As a treatment-naïve CLL patient, I had to make a decision on my imminent treatment. The choice was either Bendamustine-Rituximab (BR) or Ibrutinib. I was full of fear, uncertainty and doubt about the quality of life I would experience while on Ibrutinib and I found that a BR regimen would be kind of crummy but was 6 months and I would be done. My research had yielded a list of side effects but no personal perspectives on how their life may have changed.
I’m writing this article for those patients like me who are concerned about how it will affect them and their activities, and their quality of life once on Ibrutinib. Here is my experience. I hope it helps anyone who is facing treatment and needs some personal perspective to make a decision.
I am a 68 year old male and was diagnosed with CLL/SLL in August 2008. Naturally, I was placed on watch and wait. In Aug 2015, my blood work showed a rapidly increasing WBC, a dropping HGB, and I was having some episodes of fatigue. My wonderful and caring local hematologist at UMass Medical Center wanted me to start BR chemo-immunotherapy. She was also telling me I was eligible for a treatment naïve Ibrutinib trial but I was unsure of how to proceed. In general, I felt well.
I had been tracking the progress of Ibrutinib and the newer ACP-196 – now Acalabrutinib – and hoping I could join a trial. Ibrutinib trials for treatment naïve were already winding down and there was an Acalabrutinib treatment naïve trial just ending accruals.
I was fortunate to speak with Brian Koffman who encouraged me to add a CLL specialist to my team to help me with treatment decisions. Since I live 45 miles from Boston, I found Dr. Jennifer Brown at Dana Farber Cancer Institute. She was available and very willing to help.
My first visit to Dr. Brown was in October 2015 and the results of blood testing (18 vials!) showed Trisomy 12, NOTCH1, ZAP-70+, CD38+, LDH of 533, and my IGVH status showed both mutated and unmutated. My HGB was 12.2 and RBC was 4.3 and my WBC was 93,000. Although my spleen was enlarged, Dr. Brown told me that I did not meet her criteria for treatment yet which was usually signaled by HGB < 11 among other factors. I weighed 148 lbs at the time. So we watched and waited a little more.
The treatment naïve Acalabrutinib trial was closed to new patients, and my future treatment was likely going to be BR unless Ibrutinib was approved for treatment naïve CLL. Another Acalabrutinib trial was opening with 3 arms so I had a one in 3 chance of getting chlorambucil or Obinutuzimab + Acalabrutinib or Acalabrutinib. Unfortunately, the closest trial center was several hours drive away and I couldn’t be certain which arm I would be in or if I could drive to and from the treatment center. I had to abandon that idea unless the trial started in Boston. As of this writing, it still has not started.
Several more visits to UMass showed my WBC rising rapidly to 125,000 and HCT dropping below 11. In February of 2016, both my local hematologist and Dr. Brown told me that Ibrutinib may be approved soon for treatment naïve CLL. .I started researching all the side effects and quality of life of patients on Ibrutinib but this wonder drug seems to affect people differently and I could not correlate any data with my specific CLL markers.
In late February I experienced the worst bout of fatigue ever. It lasted for several days and my skin color was gray and I could barely make it through the day and I did not want to get up out of my chair. I was concerned that I needed to start treatment right away and still was not comfortable with BR treatment. I was also aware that my first grandson would be born in 2 months and my middle daughter would be getting married in 5 months. I did not want to be ‘chemo-impaired’ for either of those two events. The timing was bad for me to be heading into BR chemo-immuno therapy treatment.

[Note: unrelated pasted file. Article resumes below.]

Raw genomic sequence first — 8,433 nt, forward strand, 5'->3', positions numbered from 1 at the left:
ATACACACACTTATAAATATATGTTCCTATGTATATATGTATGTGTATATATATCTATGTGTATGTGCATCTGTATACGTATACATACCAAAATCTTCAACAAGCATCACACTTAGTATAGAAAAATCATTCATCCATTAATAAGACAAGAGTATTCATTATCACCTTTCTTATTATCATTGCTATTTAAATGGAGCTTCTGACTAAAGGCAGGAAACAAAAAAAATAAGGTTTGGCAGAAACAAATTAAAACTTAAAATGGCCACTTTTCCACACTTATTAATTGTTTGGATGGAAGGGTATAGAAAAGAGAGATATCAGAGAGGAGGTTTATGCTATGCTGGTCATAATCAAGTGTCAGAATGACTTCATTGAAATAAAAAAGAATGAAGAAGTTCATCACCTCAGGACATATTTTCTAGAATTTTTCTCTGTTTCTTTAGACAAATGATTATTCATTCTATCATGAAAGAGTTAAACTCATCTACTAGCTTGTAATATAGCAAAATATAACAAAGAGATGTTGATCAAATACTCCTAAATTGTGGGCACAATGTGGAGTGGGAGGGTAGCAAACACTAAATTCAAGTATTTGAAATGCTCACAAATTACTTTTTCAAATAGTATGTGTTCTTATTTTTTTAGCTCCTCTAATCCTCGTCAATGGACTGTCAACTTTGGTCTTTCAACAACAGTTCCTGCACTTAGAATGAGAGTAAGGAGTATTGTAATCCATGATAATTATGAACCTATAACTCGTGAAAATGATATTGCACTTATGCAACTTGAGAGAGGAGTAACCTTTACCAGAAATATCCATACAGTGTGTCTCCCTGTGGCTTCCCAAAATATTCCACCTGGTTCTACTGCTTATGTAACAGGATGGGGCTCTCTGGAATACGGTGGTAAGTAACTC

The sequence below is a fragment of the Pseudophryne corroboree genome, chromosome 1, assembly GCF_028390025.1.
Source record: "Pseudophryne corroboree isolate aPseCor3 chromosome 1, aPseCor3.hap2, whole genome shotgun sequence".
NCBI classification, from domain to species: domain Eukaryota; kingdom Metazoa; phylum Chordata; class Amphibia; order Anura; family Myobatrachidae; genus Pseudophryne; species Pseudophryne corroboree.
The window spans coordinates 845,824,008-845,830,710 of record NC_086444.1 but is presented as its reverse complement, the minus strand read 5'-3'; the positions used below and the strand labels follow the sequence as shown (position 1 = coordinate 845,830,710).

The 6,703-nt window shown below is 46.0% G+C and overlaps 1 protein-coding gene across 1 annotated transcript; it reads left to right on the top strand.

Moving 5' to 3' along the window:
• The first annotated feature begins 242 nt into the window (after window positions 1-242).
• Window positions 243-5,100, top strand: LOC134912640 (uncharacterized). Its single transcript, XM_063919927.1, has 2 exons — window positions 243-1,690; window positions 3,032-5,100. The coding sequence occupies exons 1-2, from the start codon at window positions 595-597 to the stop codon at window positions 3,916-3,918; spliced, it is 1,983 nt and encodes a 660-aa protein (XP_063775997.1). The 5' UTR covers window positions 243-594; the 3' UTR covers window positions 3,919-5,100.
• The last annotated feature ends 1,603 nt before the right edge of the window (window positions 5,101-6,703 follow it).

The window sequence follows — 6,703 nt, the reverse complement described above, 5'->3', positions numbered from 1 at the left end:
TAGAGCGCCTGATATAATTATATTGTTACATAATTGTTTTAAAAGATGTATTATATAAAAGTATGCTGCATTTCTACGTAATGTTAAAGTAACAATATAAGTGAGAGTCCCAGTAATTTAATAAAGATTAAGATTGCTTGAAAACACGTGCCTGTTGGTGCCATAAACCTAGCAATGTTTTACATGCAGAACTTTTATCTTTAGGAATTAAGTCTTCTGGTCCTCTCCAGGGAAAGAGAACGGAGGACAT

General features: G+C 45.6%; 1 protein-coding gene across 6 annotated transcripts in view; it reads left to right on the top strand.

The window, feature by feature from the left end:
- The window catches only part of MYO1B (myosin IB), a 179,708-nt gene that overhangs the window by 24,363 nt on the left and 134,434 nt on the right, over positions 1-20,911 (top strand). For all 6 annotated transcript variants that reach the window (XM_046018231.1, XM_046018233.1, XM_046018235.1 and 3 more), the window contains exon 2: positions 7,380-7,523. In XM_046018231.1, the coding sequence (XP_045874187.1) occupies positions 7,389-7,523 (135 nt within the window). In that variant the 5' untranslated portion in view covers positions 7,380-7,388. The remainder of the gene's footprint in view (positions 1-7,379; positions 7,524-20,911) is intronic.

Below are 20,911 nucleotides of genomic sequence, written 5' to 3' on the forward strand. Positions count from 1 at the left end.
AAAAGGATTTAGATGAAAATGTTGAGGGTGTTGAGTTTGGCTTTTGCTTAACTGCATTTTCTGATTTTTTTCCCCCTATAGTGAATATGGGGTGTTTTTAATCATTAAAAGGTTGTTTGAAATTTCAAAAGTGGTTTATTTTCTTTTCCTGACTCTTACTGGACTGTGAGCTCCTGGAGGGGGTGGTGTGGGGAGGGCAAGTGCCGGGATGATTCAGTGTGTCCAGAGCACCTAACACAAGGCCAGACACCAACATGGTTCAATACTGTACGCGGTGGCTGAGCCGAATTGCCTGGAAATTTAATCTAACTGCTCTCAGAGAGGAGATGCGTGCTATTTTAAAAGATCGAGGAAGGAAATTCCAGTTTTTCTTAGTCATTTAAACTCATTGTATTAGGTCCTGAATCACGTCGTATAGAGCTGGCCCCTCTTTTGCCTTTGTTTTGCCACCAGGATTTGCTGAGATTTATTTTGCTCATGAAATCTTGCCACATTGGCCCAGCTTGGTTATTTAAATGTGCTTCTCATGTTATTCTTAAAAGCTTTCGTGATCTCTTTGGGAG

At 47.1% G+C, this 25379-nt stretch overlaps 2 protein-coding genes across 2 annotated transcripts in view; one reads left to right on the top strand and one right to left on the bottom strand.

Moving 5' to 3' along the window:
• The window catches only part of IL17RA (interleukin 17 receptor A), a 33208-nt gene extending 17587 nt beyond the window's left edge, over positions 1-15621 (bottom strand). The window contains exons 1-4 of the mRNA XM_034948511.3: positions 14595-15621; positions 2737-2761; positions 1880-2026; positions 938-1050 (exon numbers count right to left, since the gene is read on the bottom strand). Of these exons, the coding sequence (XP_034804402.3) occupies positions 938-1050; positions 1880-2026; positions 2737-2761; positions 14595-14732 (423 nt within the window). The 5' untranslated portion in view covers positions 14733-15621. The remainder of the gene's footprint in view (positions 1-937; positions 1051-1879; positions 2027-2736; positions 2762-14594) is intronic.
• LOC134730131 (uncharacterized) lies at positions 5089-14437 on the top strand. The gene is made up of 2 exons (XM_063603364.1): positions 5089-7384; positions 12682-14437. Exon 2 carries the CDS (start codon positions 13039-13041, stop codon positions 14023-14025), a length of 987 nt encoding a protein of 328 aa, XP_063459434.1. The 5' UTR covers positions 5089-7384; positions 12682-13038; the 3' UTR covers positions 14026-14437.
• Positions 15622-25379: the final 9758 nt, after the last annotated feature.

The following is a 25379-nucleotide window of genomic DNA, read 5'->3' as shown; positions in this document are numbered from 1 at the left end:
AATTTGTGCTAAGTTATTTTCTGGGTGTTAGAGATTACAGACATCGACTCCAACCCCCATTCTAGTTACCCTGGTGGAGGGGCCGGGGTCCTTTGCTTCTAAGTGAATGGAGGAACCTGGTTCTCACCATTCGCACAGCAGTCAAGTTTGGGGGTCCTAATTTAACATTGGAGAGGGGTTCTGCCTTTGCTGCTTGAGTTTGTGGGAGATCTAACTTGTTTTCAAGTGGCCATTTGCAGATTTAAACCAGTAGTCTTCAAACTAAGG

My constant research revealed that there was a trial of Curcumin starting for CLL. Unfortunately it was given with another drug that I couldn’t take. But the research article said Curcumin inhibits pro-survival pathways in B-CLL so I bought 500mg capsules of High Absorption Curcumin and started taking one per day in the last week of February.
In early March, Ibrutinib was approved for treatment naïve CLL. I checked Dana Farber for the Acalabrutinib trial, but it would be several more months before it would start. It looks like Ibrutinib was going to be my salvation but I couldn’t be sure of the adverse effects and wished someone wrote an article on the quality of life one could expect while taking Ibrutinib. I was concerned about how soon diarrhea would start, the severity, bruising – because my work often gets physical. I was worried about atrial fibrillation because I wanted to get back to my regular workouts that I neglected due to fatigue. I lost muscle mass in the previous 6 months and I wanted it back. I worried about what time of day I should take it – with food or without. I really worried if it would affect my being there for my grandson’s birth or my daughter’s wedding.
I did more research and found that there were no guidelines for taking it with food because testing showed no evidence of any difference when taking Ibrutinib before, during or after meals. I researched if there were any precautions to be taken regarding sexual relations. The only thing I found was regarding pregnancy and to use birth control. I found out that Ibrutinib isn’t poisonous like chemotherapy drugs meaning your partner won’t be poisoned with toxic chemicals from saliva and other body fluids. Caution is always recommended and to be safe, condoms can be used to limit bodily fluid exchanges.
Since I started the Curcumin, I felt nearly normal but often tired in the afternoons. My WBC levels seemed to stabilize at 130,000 but I was losing weight while I held off starting treatment. My local hematologist and I agreed that I would start Ibrutinib mid-July after my daughter’s wedding. So we prepared by scheduling the CT scan in June and the bone marrow biopsy in July.
That was the second bone marrow biopsy that I had had and still I was amazed at how little pain was involved. My hematologist did both of them and she did them really well.
Once the prep was done, it was time for treatment and I felt like I was going through a one-way door into a lifetime of treatment on Ibrutinib. I had serious doubts that I should do this. My hematologist, Dr. Brown and Brian Koffman reassured me that I would be fine on Ibrutinib. Why was I not convinced?